What really matters, though, is the chance that two Democratic judges are lost—since then en banc control would flip to the Republicans. In that case, the Democratic minority would be able to pick off Trump regulations only when it lucked into a Democrat-dominated panel, some 43 percent of the time, and even then the minority ruling could be reversed en banc by the Republican majority.
If we take the actuarial tables at face value, the probability that at least two Democrats expire in a year is about 1.5 percent; in two years, it is a little less than 4 percent. In light of these numbers, liberals might breathe a sigh of relief. True, many Trump regulations would slip through Republican-dominated panels. But the D.C. Circuit looks like a formidable obstacle to sloppily drafted policies from the EPA, the Department of Education, and the Department of the Interior.
Unless the Supreme Court weighs in. Now that Anthony Kennedy has resigned, the current Court has a balance of four liberals and four conservatives. With the likely confirmation of Brett Kavanaugh, this configuration will be a solid 4-5 conservative majority. Given a docket of Trump regulations, will this Court build a Super-Chevron doctrine and use it to overturn the work of the Democratic majority on the D.C. Circuit? It is not impossible, but a radical departure seems unlikely. On the other hand, the situation would be quite different on a 3-6 court with a hard conservative supermajority.
What are the prospects that one of the four Democratic justices will depart over the next two years, opening the door to a radical rewiring of administrative law? The chance that none dies in the next year is 86 percent, according to the actuarial probabilities. Over two years that figure drops to 75 percent. In other words, the chance that at least one does die over the next two years is 25 percent.
Putting the analyses of the two courts together, we see that the prospects aren’t so rosy as has been claimed. If Trump gets his 1 in 4 chance to replace one of the Democratic Supreme Court justices, the game is over: most Trump regulations will almost surely survive, except for the small to moderate ones that Democratic-majority panels on the D.C. Circuit can block without triggering review. And even if all the Democratic justices remain on the Supreme Court, there is a 4 percent chance the D.C. Circuit will be reconfigured so that the Republicans have a strong majority and en banc control. Overall, that’s a 28 percent chance that when it comes to Trump’s regulatory agenda, almost anything will go.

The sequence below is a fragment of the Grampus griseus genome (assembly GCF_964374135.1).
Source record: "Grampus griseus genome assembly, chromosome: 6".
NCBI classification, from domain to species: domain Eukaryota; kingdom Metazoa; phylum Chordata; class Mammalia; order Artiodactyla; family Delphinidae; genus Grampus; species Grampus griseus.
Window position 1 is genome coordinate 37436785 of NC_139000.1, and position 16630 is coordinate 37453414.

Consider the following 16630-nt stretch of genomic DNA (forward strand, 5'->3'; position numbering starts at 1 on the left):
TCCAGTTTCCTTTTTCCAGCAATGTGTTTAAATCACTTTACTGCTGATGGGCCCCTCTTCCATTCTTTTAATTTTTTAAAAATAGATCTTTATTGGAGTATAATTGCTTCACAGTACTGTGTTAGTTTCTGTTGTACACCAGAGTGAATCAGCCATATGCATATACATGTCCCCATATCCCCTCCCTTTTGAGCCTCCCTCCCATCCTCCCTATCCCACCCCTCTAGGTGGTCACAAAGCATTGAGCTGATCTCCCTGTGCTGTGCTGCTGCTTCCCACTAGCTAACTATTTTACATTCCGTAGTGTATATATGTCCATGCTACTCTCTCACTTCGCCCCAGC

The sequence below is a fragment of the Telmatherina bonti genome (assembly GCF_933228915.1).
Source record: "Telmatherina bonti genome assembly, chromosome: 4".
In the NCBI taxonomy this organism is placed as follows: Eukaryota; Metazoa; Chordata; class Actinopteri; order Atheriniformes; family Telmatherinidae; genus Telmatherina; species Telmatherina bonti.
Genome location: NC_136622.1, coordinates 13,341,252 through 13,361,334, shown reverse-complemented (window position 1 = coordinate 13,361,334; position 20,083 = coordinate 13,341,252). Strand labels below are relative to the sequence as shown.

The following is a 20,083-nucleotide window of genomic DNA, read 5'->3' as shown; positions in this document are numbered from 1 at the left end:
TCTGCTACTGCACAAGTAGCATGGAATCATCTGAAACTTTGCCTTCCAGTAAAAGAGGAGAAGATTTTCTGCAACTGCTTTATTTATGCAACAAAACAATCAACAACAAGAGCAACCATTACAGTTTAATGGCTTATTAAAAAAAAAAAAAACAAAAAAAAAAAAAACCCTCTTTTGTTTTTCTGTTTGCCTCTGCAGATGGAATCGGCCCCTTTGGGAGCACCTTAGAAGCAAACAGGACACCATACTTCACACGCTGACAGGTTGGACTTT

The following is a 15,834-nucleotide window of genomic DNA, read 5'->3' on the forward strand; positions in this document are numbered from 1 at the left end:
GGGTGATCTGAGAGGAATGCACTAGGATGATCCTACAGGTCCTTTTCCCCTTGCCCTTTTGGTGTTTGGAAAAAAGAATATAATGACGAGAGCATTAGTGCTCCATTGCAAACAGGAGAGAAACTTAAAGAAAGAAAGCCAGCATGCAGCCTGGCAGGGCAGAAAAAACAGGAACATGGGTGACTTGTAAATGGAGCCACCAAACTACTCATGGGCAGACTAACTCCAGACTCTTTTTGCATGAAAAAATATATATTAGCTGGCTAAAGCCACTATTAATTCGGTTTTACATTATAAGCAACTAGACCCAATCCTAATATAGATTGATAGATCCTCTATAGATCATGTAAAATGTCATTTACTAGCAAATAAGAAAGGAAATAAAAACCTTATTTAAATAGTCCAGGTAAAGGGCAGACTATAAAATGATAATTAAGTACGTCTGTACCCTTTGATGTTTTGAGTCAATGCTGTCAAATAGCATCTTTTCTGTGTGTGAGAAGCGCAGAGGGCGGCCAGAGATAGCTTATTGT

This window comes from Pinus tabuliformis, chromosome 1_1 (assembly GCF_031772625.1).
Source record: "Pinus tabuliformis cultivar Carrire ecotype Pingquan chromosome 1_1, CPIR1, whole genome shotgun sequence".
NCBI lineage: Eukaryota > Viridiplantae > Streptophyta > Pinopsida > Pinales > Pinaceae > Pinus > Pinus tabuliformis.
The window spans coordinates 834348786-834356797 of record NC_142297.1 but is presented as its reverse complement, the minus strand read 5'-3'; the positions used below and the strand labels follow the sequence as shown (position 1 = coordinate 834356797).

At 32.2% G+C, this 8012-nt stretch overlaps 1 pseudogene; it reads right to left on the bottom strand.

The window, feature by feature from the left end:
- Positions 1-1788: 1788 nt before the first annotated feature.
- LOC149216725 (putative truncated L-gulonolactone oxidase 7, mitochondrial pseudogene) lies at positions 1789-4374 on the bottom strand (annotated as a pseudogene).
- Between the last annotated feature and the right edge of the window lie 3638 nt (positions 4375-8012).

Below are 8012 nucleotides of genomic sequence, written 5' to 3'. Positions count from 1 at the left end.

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These back-of-the-envelope calculations provide only rough proxies for retirement probabilities, of course. Most modern justices do retire from office rather than die there. Moreover, small groups of people may deviate strongly from the large-number odds of the actuarial tables. And other factors may prove important. If the Democrats retake the Senate in the 2018 midterms (unlikely but not impossible), the Trump administration can give up hope of reshaping the D.C. Circuit—though who knows what would transpire with a Trump Supreme Court nominee and a Democratic Senate. Garland redivivus?
Trump’s regulatory revolution has a real chance of succeeding even if its craftsmanship makes administrative law experts gag.
Still, the calculations highlight two broad points. First, Trump’s regulatory revolution has a real chance of succeeding even if its craftsmanship makes administrative law experts gag. Its fate hinges on remaking the courts and on the malleability of administrative law to the political preferences of judges. Success is far from a sure thing, but it really could happen.
The larger point concerns the separation of powers system. It was designed to be, and is, resistant to fleeting passions and short-term power grabs. But only up to a point. If we look six years out rather than two, Republican dominance of the D.C. Circuit and the Supreme Court becomes almost certain.
In the end, it devolves to the American voter. If the electorate in 2020 re-elects Trump and a Republican Senate, they are quite likely to get a regulatory revolution, one way or another. But, in a democracy, would any other result be proper? Back-to-back presidential victories and multiple bouts of Senate control would surely constitute a mandate. It will then be cold comfort for liberals to recall H. L. Mencken’s definition of our form of government: “Democracy is the theory that the common people know what they want, and deserve to get it good and hard.”